Stephen Krasner discusses Failed States and the American National Security.
This event was part of the Hoover Institution's Fall Retreat 2007.
Stephen Krasner is an international relations professor at Stanford University and is the former Director of Policy Planning at the United States Department of State, a position he held from 2005 until April 2007 while on leave from Stanford.
Mr. Krasner's reply to the last question of "why can't we live and let live?" is very telling of his political bias in favor of US hegemony. He paints a picture of the USA being attacked by terrorists as if there is absolutly no context to the attacks. This is the fundamental problem of academics in so-called "think tanks" who refuse to think beyond hteir preconceived assumptions. Krasner's assertion that there is a direct line of terroist aim from Beruit to 9/11 is ludicrious because he pretends that the USA was and is sinless throughout the process. The primary sin of course is that we did not "live and let live" or follow "the golden rule" of doing as we would be done by. So Krasner's argument boils down to saying a "live and let live" policy doesn't work because when we havn't lived and let live they attacked us. That type of circular thinking is the best we can get from university academics in internationally recoognized conservative think tanks? Give a break!
That opening quote on encouraging democratic states throughout the world as the way to provide enduring national security is a laudable goal, but to hear that it came from a Bush national strategy plan shows that it is the empty rhetoric of neo-cons. Clearly the Republican and Democrat rulers in Washington (with the half-way exception of the Carter administration) haven't given human rights and democracy any real role in foreign policy.
Krassner's adoption of the three types of modern states: modern, post-modern, and pre-modern has some snalytical charm. But the category of "pre-modern" states is not homogeneous and can lead to misperceptions of both security and threats to security.
Krasner makes some good observations about the inconsistency of the case-by-case calculated responses to situational "bads" such as humanitarian crises occuring in other nations, but he doesn't provide much of an evaluation of that proplem of situationalism.
Krasner focuses on so-called "transnational terrorism", WMD's and potential oil crashesor cut-offs. His observation that "religion and politics is a very bad thing" is spot-on, but he fails to point out how the Bush administration is the world's most threatening source of this nexus of religion and politics.
He says the scenario of viewing scarce oil as a "world resources" to be managed for international access would be a new response. This view is misleading because what is going on now is doing exactly that with a transnational cont rol of oil using sattelite nations as surogates. The only question when the surrogate collapses would be how to rebuild the managerial structure, not the surogate nature of the current management system. In orher words, academics like Krasner put forward these types of speeches in which they present a misleading picture of the current conditions of AMerican foreign policy as if our foreign policy is what it claims to be, rather than analyze our current foreign policy based on what it is.
Saying that there are no formulas for how to support developing democracies is another example of a failed premise. In fact there is a formula, not for other countries with their unique concitions, but for us with our institutional conditions.Currently the formula is to treat all countries iwth duplicity and power in order to maintain our US hegemnony, and the alternative formula would be to treat developing countries openly, fairly, and honestly. But this is the last thing that foreign policy "experts" will consider. Instead, we base USA foreign policy almost entirely on subtrefuge, manipulation, and pressure directed at issues that do not encourge democracy at all, only cooperation with US hegemony. There is not one state, modern or per-modern, with which the USA deals where encouraging democracy trumps the self-perceived "national interests" of the USA. We only encourage democracy to the extent that the leadership of that country will support the USA. IF it doesn't, then we do what we can to undermine the democracy in ways that we would never tollerate another country doing to us. So, basically the preferred alternative formula for today's foreign policy would most simply be stated as following "the golden rule." But this is something that no amount of restructuring of civil-military resources will touch. Since Krasner's main object in this speech is argue for rebalancing "state-building" from military budgets to state department budgets, because he doesn't address any aspect of what makes "democracy building" succeed or fail, overall this speech is pretty worthless.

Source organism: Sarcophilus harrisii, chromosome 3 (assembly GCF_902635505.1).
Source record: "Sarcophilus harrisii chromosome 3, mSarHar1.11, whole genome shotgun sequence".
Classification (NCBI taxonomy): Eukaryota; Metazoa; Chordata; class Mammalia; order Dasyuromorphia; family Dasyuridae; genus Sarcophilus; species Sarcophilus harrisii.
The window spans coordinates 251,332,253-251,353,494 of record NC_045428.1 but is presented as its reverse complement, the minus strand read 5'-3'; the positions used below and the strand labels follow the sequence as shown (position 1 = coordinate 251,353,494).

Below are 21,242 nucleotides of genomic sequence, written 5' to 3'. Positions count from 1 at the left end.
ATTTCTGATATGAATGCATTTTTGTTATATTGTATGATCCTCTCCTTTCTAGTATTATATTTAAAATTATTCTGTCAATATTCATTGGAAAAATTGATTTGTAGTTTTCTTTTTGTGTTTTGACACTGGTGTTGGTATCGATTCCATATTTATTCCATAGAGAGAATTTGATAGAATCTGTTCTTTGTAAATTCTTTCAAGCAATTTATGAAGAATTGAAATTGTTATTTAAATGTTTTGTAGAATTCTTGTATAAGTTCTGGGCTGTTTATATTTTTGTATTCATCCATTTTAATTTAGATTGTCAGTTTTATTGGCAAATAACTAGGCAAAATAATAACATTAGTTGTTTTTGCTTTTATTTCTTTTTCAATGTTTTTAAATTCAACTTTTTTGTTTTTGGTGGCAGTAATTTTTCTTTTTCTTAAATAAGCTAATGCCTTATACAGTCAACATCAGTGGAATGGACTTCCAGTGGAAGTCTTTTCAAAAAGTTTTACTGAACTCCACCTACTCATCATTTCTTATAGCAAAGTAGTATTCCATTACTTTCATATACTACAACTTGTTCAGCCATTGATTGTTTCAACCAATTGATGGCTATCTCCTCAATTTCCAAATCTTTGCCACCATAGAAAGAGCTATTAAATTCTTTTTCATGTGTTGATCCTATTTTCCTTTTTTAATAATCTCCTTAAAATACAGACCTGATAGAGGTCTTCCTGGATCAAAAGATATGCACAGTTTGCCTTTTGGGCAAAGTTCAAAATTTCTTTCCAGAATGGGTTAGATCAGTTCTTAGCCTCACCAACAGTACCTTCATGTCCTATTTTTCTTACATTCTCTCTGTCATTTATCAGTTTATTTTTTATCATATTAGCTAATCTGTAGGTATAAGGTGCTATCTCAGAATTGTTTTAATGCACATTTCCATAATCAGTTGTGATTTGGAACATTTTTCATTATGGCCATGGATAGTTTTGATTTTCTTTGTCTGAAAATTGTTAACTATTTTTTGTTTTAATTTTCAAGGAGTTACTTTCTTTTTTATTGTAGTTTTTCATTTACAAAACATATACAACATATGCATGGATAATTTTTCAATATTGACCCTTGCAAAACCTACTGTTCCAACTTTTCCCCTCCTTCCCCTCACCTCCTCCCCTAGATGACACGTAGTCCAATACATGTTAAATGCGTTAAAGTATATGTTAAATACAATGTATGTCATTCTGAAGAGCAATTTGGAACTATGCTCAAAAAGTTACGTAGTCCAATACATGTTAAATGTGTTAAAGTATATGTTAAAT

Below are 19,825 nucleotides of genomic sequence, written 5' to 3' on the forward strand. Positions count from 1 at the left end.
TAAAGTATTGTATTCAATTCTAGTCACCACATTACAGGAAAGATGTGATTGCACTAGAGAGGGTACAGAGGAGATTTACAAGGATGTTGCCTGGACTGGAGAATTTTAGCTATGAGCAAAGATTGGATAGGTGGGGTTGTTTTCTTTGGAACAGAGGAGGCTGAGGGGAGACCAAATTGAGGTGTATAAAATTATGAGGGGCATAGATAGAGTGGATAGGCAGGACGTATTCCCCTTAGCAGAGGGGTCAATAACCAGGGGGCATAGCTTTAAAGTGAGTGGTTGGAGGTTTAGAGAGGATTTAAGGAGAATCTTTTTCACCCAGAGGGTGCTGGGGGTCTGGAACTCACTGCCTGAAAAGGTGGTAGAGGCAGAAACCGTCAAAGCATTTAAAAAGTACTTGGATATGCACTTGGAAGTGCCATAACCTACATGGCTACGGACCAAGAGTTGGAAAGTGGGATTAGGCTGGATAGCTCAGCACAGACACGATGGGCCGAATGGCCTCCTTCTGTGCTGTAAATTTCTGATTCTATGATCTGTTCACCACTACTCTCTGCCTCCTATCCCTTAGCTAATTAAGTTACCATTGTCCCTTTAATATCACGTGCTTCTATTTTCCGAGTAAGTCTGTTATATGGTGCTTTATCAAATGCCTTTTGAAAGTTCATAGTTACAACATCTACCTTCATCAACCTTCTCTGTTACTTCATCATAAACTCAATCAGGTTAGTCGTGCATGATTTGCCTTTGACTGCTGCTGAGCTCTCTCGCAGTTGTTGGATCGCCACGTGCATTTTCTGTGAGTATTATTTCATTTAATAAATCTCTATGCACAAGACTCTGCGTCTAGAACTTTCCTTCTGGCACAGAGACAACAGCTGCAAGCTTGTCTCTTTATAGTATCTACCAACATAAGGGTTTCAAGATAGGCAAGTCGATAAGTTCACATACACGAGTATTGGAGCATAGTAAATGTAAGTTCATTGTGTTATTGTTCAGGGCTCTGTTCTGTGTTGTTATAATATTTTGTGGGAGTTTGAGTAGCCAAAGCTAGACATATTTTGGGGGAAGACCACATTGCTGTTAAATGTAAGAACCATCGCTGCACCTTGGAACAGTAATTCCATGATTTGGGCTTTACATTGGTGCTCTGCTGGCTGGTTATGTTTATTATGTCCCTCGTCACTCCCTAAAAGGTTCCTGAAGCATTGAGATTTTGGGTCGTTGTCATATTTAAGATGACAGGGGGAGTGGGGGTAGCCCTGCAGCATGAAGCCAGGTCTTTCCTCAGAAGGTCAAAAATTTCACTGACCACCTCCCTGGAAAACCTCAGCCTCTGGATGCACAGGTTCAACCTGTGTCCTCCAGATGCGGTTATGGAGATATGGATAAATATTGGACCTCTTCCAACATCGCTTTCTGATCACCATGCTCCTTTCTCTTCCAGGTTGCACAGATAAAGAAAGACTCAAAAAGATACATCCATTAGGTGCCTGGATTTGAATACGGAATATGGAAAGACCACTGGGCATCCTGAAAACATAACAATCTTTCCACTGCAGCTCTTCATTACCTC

To introduce our next speaker Hoover senior fellow Stephen Krasner. Steve is also a professor ofInternational Relations at Stanford as well as the senior fellow at the Freeman-Spogli institute. From2004 to 2006 Steve served as director of policy and planning at the US state department. He is theholder of PhD in political science from Harvard. He is the fellow of the American academy of arts andsciences and his research interest include market failure and distributional conflict in internationalpolitical economy as well as the historical practices of sovereignty. He is a member of thetask force on national security and law at Hoover and may join other task forces as well. Steve'stopic this morning is titled 'Failed States and American National Security'. So please welcome Steve Krasner.Thanks for that very nice introduction, you know one of my goals in life for those of you that were hereyesterday is to get as many titles as Dave Brady has. I am still working on and haven't succeededyet on becoming a lower pessimistic but I figure I have a couple of years to go. I know that - I do know that, I have knownthat for a long time, the quote in front of you, let me read it "In the world today the fundamentalcharacter of regimes matters as much as the distribution of power among them the goal of our statecraft is to help create a world of democratic well governed states that can meet the needs of theircitizens and conduct themselves responsibly in the international system. This is the best way to provideenduring security for the American people" this is a quote from the national security strategy of 2006the less famous of the two Bush national security strategies - not the preemption prevention nationalsecurity strategy but the one that followed it. I think this is an objective which is unassailable and it'san idea which we all ought to aspire to. The major challenge of American foreign policy now and Ithink in the foreseeable future will be how do we get from here to there and all of the ambiguity,uncertainty debate that we have had I think has been related not to what the ultimate goal of our policyshould be but rather to how we actually implement that policy. Yesterday when Daniel Alfredssonspoke, he basically said "prevention was wrong and we ought to go to a policy of retaliation" point ofthe message of the talk I am going to give today is that retaliation is not enough. And if you - I want tostart this discussion at a kind of stratospheric level, discuss the nature of the international system as it'scoming to being at the beginning of the 21st century and end the discussion at a much more specificlevel in terms of what the united states government needs to do not only with regard to its thinkingabout what its foreign policy ought to be but how it ought to organize itself.So this begin sort of a 50,000 feet and end someplace inside the beltway. If you look at thatcontemporary global system, one way of thinking about it is this and this is from a kind of - a mappingout that was developed by Robert Cooper who is the chief foreign policy advisor of Solana, who isbasically the European Union foreign minister. There are really three kinds of states in thecontemporary environment. There are set of states which Robert Cooper called the modern world about85 countries, there are 30 plus countries that he called the post modern world and there are somethinglike 37 to 73 countries which Cooper referred to as a pre-modern world. What's the distinction here?The modern world, the set of 85 countries that are about 200 countries altogether are basically statesthat we can think of as conventional sovereigns, these are states that are internationally recognized inthe international system, there are states that effectively govern more or less within their own domesticboundaries and there are states that are autonomists, they have what is conventionally what lawyerswould refer to as Westphalian sovereignty. They are states which are autonomists, they are notbeholden to any external actors. The United States is the prime example of a conventionally sovereignmodern state it's certainly got its own sovereign prerogatives, it's leading accurate in theinternational environment and it's actually willing to engage on kind of transgressing on the sovereignprerogatives of other states, when it sees it as being in its interest to do so.It's not the only state like this so obviously China has been very explicit about the prerogatives ofsovereignty has made nine intervention in the internal affairs of other states, one of the - now one of thebut the kind of tag line of its foreign policy - is very explicit about not having other states inference onChina's prerogatives. Russia is certainly under Putin retaining to a kind of conventionalistconventionally modern state sovereigntist perspective in which - there Putin is trying to assert Russia'spower as a great power, Putin is limiting the role of NGOs that pass the - modernly constraining NGOlaw in Russia last year on trying to constrain the impact which external actors might have within Russiabut this notion conventionally modern states would also apply to Brazil, to India, to south Africa, to theStates, the other states of Latin America and the Caribbean who are always kind of anxious about the intrusions of the united States.So there is a big world of conventionally modern states out there, the way in which we basicallythought about how states should be in the international environment. There are states that governeffectively, that are internationally recognized and that are autonomists. There is a second set of statespost modern which which Robert cooper called the post modern world. Most of these states aremembers of the European union and what we need to recognize about these states is that the Europeanunion is a new new thing in the international system, is a different kind of organizationalenvironment than anything that we have seen before. It is not a federal state there are big areas ofactivity which member states of the European Union still control themselves. So it's not like the unitedstates when the federal government passes a law, it applies to all of the states in the united states, notethat we fought a civil war over this issue, so it wasn't a foregoing conclusion, and that's not true in theEuropean union, there are big pieces of activity which were still under the preview of each memberstate. The European Union that was also not a conventional international organization which statesjoins and may decide not to join. It's something different which right now we don't even have a namefor, it's characterized by two things which critically distinguish it from anything that we have seenbefore. One is the creation of super national institutions which have prerogatives which dominate insome specific issue areas, the national political institutions.The European court of justice which was set up when the European Union was founded has supremacy- its rulings have supremacy and direct effect. What that means is that its rulings have supremacy overnational court rulings and they have direct effect in the judicial systems of every every member stateof the EU and for those of you that - took governmental political science long ago and use to talk aboutBritain and parliamentary supremacy, in which the parliament was supreme in Britain and made thelaws that is no longer true. A ruling of the European court of justice trumps decisions or can over turndecisions that are made by the European parliament, now that would be as if there was someinternational court that could trump decisions that were made by or the Supreme Court in the UnitedStates or the American congress.So this is a really big time radical change. Secondly the most obvious in terms of super nationalinstitutions although there are a number of others is the European monitory system, the Europeancentral bank. Most of the member states of the European Union are now members of the Europeanmonitory system, there is a European central bank which is in Frankfort or the board of governors atthe bank is appointed by a complicated formula but these guys are there for a long period of time. Theyare relatively independent and they set monitory policy for Europe, I mean that is why we have theEuro now. So an area of - which is always being for a sovereign state under the control of individualstates that is monitory policy is now for most members of the European Union under the control of theEuropean monitory system. In addition to these super national institutions, there are also a very largenumber of issues trade issues most notably in the European Union that are decided by qualifiedmajority voting of the members states or by a complicated formula that involves population weights aswell as just giving each member of the European union one vote.So that trade issues and trade policy for the European union is done collectively for the Europeanunion, individual states do not negotiate separately in the WTO and the policies that they are choosingare the determined by qualified majority voting, so they can't be member states of the European Unionwhich in the area of trade are more obligated to obey policies which they themselves might disagree with.This is absolute invariants with our conventional notions of what sovereignty means, so here you havea situation in Europe where the states of Europe are not autonomists. They have used their internationallegal sovereignty, there ability to sign treaties in contracts to basically give up their Westphaliansovereignty that are in this sense, they are fundamentally and absolutely different now than modernstates and The United States China, Russia, Brazil. We also have situations in which they are obligatedby qualified majority voting in some issue areas to obey rulings which they themselves disagree withwhich is a fundamental departure from conventional notions of sovereignty. The conventional notion ofsovereignty is that a state for international lawyers, a state can enter in to any contract they wants but ifit doesn't enter into that contract it's not obligated, in the case of the European union the member statesof the European union have agreed with regard to certain policies to obey decisions which theythemselves might disagree withAnd so EU is a really new new thing in the international system. Let me say it quickly, I do not thinkthat the EU is going to be replicated in other parts of the world. The European union and its uniquesuccess and it has been an extraordinary success depended critically at the outset on two things, onewas a support of the united states, the united states after the second world war was very interested inEuropean integration mainly but not entirely because of the threat from the Soviet Union. The unitedstates insisted in the marshal plan that the Europeans kind of get together and figure out what theywould do, the united states was a strong supporter of the precursors of the European union, Europeancall on steel community and the European payments union and the United States is basically over thecourse of the post war period, that is since world war two have been very supportive of the Europeanunion. Not only was it supportive but the United States also provided a security umbrella for Europewhich basically took security issues off the table. Europe came close to committing suicide in the firstpart of the 20th century. Two wars killed tens of millions of people in both of these wars, extremelycostly and wasn't as if when you ended the war end in 19 - world war two in 1945, there was anykind of foregoing conclusion that France and Germany would become allies in fact they have beenbitter opponents for 75 years prior to that.Taking security issues off the table was very important in allowing Europe to go forward in creating theEuropean Union, so American support was critical for Europe's success. Secondly Germany after theSecond World War wanted to basically burry itself in Europe. I think the Germans recognized after theSecond World War that there was no solution to Germany's security problem unless they couldsomehow transcend the conventional European state system. Germany's traditional problem was this,too big but not big enough. Too big in the sense that Germany was always threat to its neighbors or hadbeen since German unification in 1870. Not big enough in a sense that it could never really dominateEurope as the first and second world wars had had demonstrated.So in the sense, it's unlike north America I mean in north America the united states is plenty bigenough and there is a soul Mexican saying "so far from god so close to the united states" Mexico andCanada are stuck with us and well we can't dictate outcomes, we can do pretty well in establishing astable environment. Germany was never able to do that in Europe so I think that Germans for strategicreasons were anxious to actually constrain their own freedom of action and I also think a lot made thisargument actually many times in Germany, usually I get silence, usually I - I never had anyone reallyarguing with me but I think that not the experience with the Germans was also one which led them ifyou wanted to recover a sense of German pride. What exactly could you do was very hard to appeal toconventional German nationalism and was possible to appeal to a larger European history. So I thinkfor the Germans in terms of both national identity and in terms of their strategic interest, for theGerman's it was very attractive to be very strong supporters of the European Union. So you had this insome ways quite odd situation in which the strongest state in Europe was very anxious to tie its ownhands and limit its freedom of action, so I think these two factors of the fact that they had a bigexternal power of the united states, that was very supportive of European integration and the fact thatthe largest country in Europe, Germany was actually anxious to constrain itself and tie its own handsled to a situation where you have the success of the European union. I don't think those conditions aregoing to be replicated in other parts of the world if you look at Latin Americas, south east Asia orAfrica, you don't have a big external power and you don't have the largest state in the area trying toconstrain its own freedom of action.I would finally then, we have this world a pre-modern state and the numbers there these are fromseveral different studies which have been done by the US government, by the UK, by academics, butbasically this world of pre-modern state say 37 to 73 countries, it's a world in which you don't haveeffective governance, it's a world in which the authorities within a particular state are not able tocontrol effectively activities which are going on in that state or at least not able to put that state on anykind of path towards effective development or effective governance, this is also a historicallyunprecedented situation, in the past you had sovereignty and basically sovereignty if you went backbefore 1960, sovereignty worked in most countries. You had decolonization you had one availableform in the international environment which was this notion of sovereignty.People didn't want to go back to empires they didn't wanted for instance for instance replicatedtraditional Chinese system. If you go and look at china any time before say 1900, the Chineseconception of the international system was, it was china at the centre and everybody else at theperiphery. All other states were vassal states. If you look at the Chinese imperial records which go backto the Roman Empire, every visit to china, every visitor to china was not described as a sovereign statecoming to negotiate with china, every visiting delegation to china was described as what as a vassalcoming to pay homage to the Chinese emperor, so it is in fact this idea of sovereignty which is sofamiliar to us now that we forget that anything else was available, it isn't that that the idea ofsovereignty is the only way to organize political life but by the end of the 20th century, it was the onlyway to organize political life that people were familiar with, so if you look at the conventional - onceyou had, decolonization in 1960, the only way in which you could organize all of these new states wasby making them sovereign states so they got some attributes of sovereignty, everybody became amember of the united nations. Countries all have their national anthems, they all have armies andmilitaries and foreign ministries, but they didn't necessarily get effective governance and they didn'tnecessarily get to autonomy because many of these states which are relatively week have often beenintruded upon by external actors.So you are in a situation in which if you look at the contemporary global environment, we really havethree kinds of countries, modern countries, conventional sovereigns, post modern countries which haveactually given up much of their Westphalian sovereignty, the European Union in a voluntary way and apre-modern world in which you have some substantial number of states which suffer from bad or weekgovernance. The major threats to American security and the global stability and the contemporary ordercome from this world of pre-modern states and there are several of them. One other conventionalnotions of global bads - I mean we look at globalization, there are lots of global goods, there are alsoglobal bads, criminality, disease, humanitarian crisis. There are also the conventual anxieties ofweapons of mass destruction, conventional now and and threats actual terrorism and something that Ithink people haven't paid enough attention to but is a potential danger, larger wrap cuts in oil supplyand I want to talk about each one of these and say a little bit about how we might deal with them.I am a little bit skeptical about the idea of global bads being a deal breaker that is creating a situation inwhich the fundamental nature of international relations and the international system would change.Criminality is a real problem, it's kind of managed by you know conventional law enforcement andintelligence, in some ways it's tolerated, those of you that have been in Florence, if you kind of look atall the kind of streets around them around central Florence, there are people selling all kinds ofstuff, selling including lots of knocks offs of Italian luxury goods. Alright you have seen this I amsure, the police come down the street, there are guys that either enter the street and they blow a whistleor something and these people pack their stuff up and they are gone in about two minutes. Now wehave all seen this, if the Italians really wanted to make trouble for these guys, they wouldn't comeand mark police cars that either enter the street, right that wouldn't be that hard to about 20 policemenin the middle of these guys and compescate their stuff and may be put them in jail.So criminality is there, it's problematic and it's always problematic in more ways than than just[0:20:51] ____ of luxury goods I mean there is trafficking and people use drugs, there are a lot ofissues which are more serious but I would say all of these issues are manageable, if you look at issuesof disease, I mean we have one major example of this now AIDS, but could easily have another one inin the form of Avian Flue. Yes really big problem, but if we are thinking about managing thisproblem, management of this problem is going to come mainly from domestic health care systems andwe can see for better or worse, the industrialized modern and post modern world will be able to handlethese issues relatively well and the pre-modern world is not going to be able to handle these issueswell, so I mean AIDS has become a manageable disease in the industrialized world, than it's atremendous devastating horrible problem for Africa.If Avian Flue breaks out - and we are kind of due for another major influenza epidemic, the same kindof situation would develop, I mean the issue here would be how well can individual countries managethese kinds of threats and the answer is that many countries in the world can manage them relativelywell, some countries will not be able to manage them well. Humanitarian crisis if you look at forinstance tsunami in Indonesia, more even the genocide in Uganda, these are very uncomfortabledifficult problems which sometimes the modern and post-modern world has decided to try to dealwith in an in a kind of forward leaning way and sometimes has ignored and I don't see why that kindof pattern making calculated choices we did we were very active in the case of this tsunami and notactive in Uganda. I don't see why that kind of calculated pattern will change.So I don't think if we are looking at the contemporary environment that these global bads are the bigproblem. I think the big problems are trans national terrorism, weapons and mass destruction and thispotential of a larger broad cut in oral supplies and I want to talk about those and say what we may doabout them. The kind of linty now of WMD, war on terrorism, weak states, fail states, states sponsorsof terrorism are something that's very familiar since 9/11.I just want to step back and and underline that what is unique about this situation is that we now havea number of weak actors, sometimes extremely weak actors in the international system that couldReykjavik on even the most powerful states in the world, north Korea almost certainly as nuclearweapons. We know that they have missiles that can reach to Pam, Russia and China. North Koreacould kill millions or tens of millions of Japanese, Chinese or Russians. You can actually get the G&Pof North Korea because no one knows exactly what it is because there is really no documentation but itcertainly lessen one percent, very less than one percent of of china and and Japan and probably lessthan five percent of the G&P of South Korea.So this is a very small weak country with very limited underlying capability which is now in a positionbecause of its possession of nuclear weapons and missile technology to do serious damage to verymuch more powerful states. We know that Al-Qaeda and transnational terrorists are interested ingetting weapons of mass destruction, nuclear, chemical, possibly less dangerous biological possiblyequally dangerous, we know that their calculations about what they want to do are now limited in asense that they are going to make conventional cause kind of supply in demand or cause benefitcalculations of whether it's worth doing something, if you are thinking about saving your soul or youare thinking about creating heaven on earth, conventional calculations about what the cost of doingsomething are out the window and it's why if you look back in Europe, if you look at Europe in the 16thand 17th centuries, the English civil war, the religious wars in France, the 30 years war in Germany allof which were in formed by very bitter conflict between France and some Catholics were extremelydeadly. Two and a half million people died in a 30 years war in Germany which ended in 1648. It wasthe most costly war in Europe until world war one.Religion and politics is a very bad thing because it basically eliminates any calculation that you mightmake about how much are willing to pay for that. What's the cost you are willing to pay to save yoursoul, you know that's infinite or incalculable, I would see you are in a situation now in which you arevery weak actors either states or transnational terrorist networks possibly with access to weapons ofmass destruction, certainly they would like to have access to weapons of mass destruction capable ofthreatening the security of even the most powerful states in the international system. This is a big timehistorically you need threat, it's something man man have only we but that the world hasnever seen before, -- in 1910, Liechtenstein could have threatened Germany, you know it would havebeen adhocracy but it is a situation that weren't in the contemporary environment.Secondly and this is something I think has been less in order or at east not not been discussed soexplicitly, the possibility of precipitous energy supply cuts. About 20 percent of what comes in thePersian gulf region, there are a number of scenarios where you could imagine some big piece of thatbeing cut very quickly. You could have radicals taking over one of the regimes in the Persian gulf, youcould have terrorist activities sinking ships in the straits of Hermosa, you could have all the depots inSaudi Arabia blown up. If that happened it would be very devastating to the global economy, the globaleconomy is done very well in in kind of dealing with oil prices which have gone from $20 to $90over the course of the last decade, it would not deal very well with the 20 percent cut from one day tothe next in global oil supplies.And what would happen if either of these really bad things happen, that is if you had a number of megaterrorist attacks in which tens of thousands or one has to say even millions of people could be killedor what would happen if you did have some precipitous cut in energy supplies. Alright this is a kind oflittle thought experiment that I will give you. I think all the conventional war rules of theinternational environment would be out the window. If you had this precipitous cut in oil supplies, Ithink you would get a conversation and the would go something like this. We areabsolutely dependent on this oil, these states in the Persian gulf relatively badly governed of not beingable to provide this resource which is critical for the well being and success of the world, the wholeworld, not just united states or Europe but developing countries as well. We have to find somealternative way of managing this resource, perhaps we should think of this resource as part of thecommon heritage of man kind. Have it managed by a new international institution and use part of theproceeds for the World Bank to contribute to international economic development. This could be akindof throwing out the window or conventual rules of sovereignty.If we have another mega terrorist attack and we can kind of trace it back to Al-Quada which we knowis operating out of the border area between Pakistan and Afghanistan, all of this kind of conventionaldiscussions that we have had about see what should we do about this border area which is a very bigproblem I think would go out the window on a second and you would have military activity at a scalewhich we have not seen and a set of assertions about lets say a trusteeship for the tribal areas ofPakistan which would last for a long period of time, if these things happen, if these conventual rules ofsovereignty went out the window and we went back to some kind of trusteeship system or thoughtabout some global organization who are taking over the oil supplies of the middle east, this would beextremely costly, not short term, it would be costing in terms of money or it would be costing in termsof personal, it would be costing in terms of the way we operate the master claim and the debate aboutthe patriot act which has been very intense, now I we know that if there was a nuclear even a dirtynuclear attack on a major American city, all of these concerns about our civil liberties which peoplehave articulated real concerns would be gone.And the American elector would be screaming, for a higher levels of control and I think if thinkingback to Neil Ferguson's discussion yesterday, if you ask yourself vitalization is not an adequatestrategy, it's because if you wait for one of these things to happen, it's going to be really-really bad andnow really bad in just in terms of the number of people that would be killed or the economicdevastation, but really bad in terms of what it would mean for the way the international system operateswhere we have rules which haven't been great but it work pretty well and in terms of what it wouldmean for domestic liberties in liberal democracies now. Both of those things, both the nature of theinternational system and the way in which we operate domestically would be radically affected.What can we do about this and how should we address this problem? But the first thing I could Ishould say is I don't have someone to philander to this and it's striking and this is is striking thatmore than six years now after 9/11 we have no grand strategy for the united, we have no agreement onwhat our strategy should be and that's why we are still debating, should we have prevention,preemption, retaliation as a grand strategy. We don't have an agreement and I think that Neil Fergusonwas very-very accurate in pointing this out because what we know is this, we know that these threatsare out there, they are real that as he pointed out yesterday, the chances of this happening are notcalculable, we don't know what the chances are of having a mega terrorist attack, vanishing these smalltwo percent, five percent, ten percent, 20 percent over the next ten years, we don't know and that is anextremely difficult situation to operate it.But here is what I think, I mean we have to begin thinking about doing, we have to think if we arelooking at the United States government and the way in eh it's organized and this is something we cando by ourselves and this is my down the inside bell the bell way discussion. The Americangovernment now is basically organized to deal with state to state relations, the state departmentengages in diplomacy with other foreign ministries, for - Secretary Rice a little more than a year and ahalf ago made a speech at George Town in which she talked about the idea of transformationaldiplomacy, the idea that the state department had to organize itself to try to influence domesticauthority structures in other states, not just have conversations with foreign ministries, but basically thestate department has conversations with foreign ministries.The department of defense and our military, an extra ordinary institution is basically designed to fightwars against other states. What we need at least in the American government and this is the inside thebell way discussion which will take place after the next election is this, we have to think about ways ofintegrating our civilian military capability better than we are doing it now, we have to think about whatthe right mix of military and civilian allocation of resources is, right now the defense departmentbudget is 600 billion plus dollars, the budget for the state department and AID is 40 billion plus dollars.If you look for instance at the new counter insurgency would generally portray us help to write thegeneral consensuses that the civilian military mix should be 80 20, because our civilian military mixnow is 10 90 and it's a wrong way around.So we have to think about ways in which we can reorganize the American government, ways in whichwe can integrate our civilian military capability better, ways in which we to think more effectivelyabout how we allocate resources within the American government, so we are in a situation andultimately if we look at what the policy challenges are, the big policy challenge is how to deal withthese badly governed, weakened fail states and the objective of the national security strategy to createeffective democracies is the right ultimate objective. But to accomplish this, we need better integrationof civilian military capacity, we are going to have to except some substantial cause over an extendedperiod of time and we are going to have a have a tolerance with failures. There are no formulas forhow you create effective democracies and if you look at the effective liberal democracies now, theyhave all had their own unique historical trajectories.So if we are going to accomplish this, we have to recognize that something many of you will befamiliar with, it's more like venture capital. When it is like investing in an index 500 fund, if it works30 percent at the time, that's great but you have to except the fact that it's not going to work 70 percentat the time and and keep at it, so I think if we look at our situation at a global level now, theobjectives are clear, getting from here to there is very hard, there are some things that we can do withinour own national government to make ourselves better able to do that but we have to recognize even ifwe do the best that we can do, this is a very big hard challenge this idea of trying to improvegovernance in where are now badly governed in failed states, so let me stop and I think we have a bettertime for questions.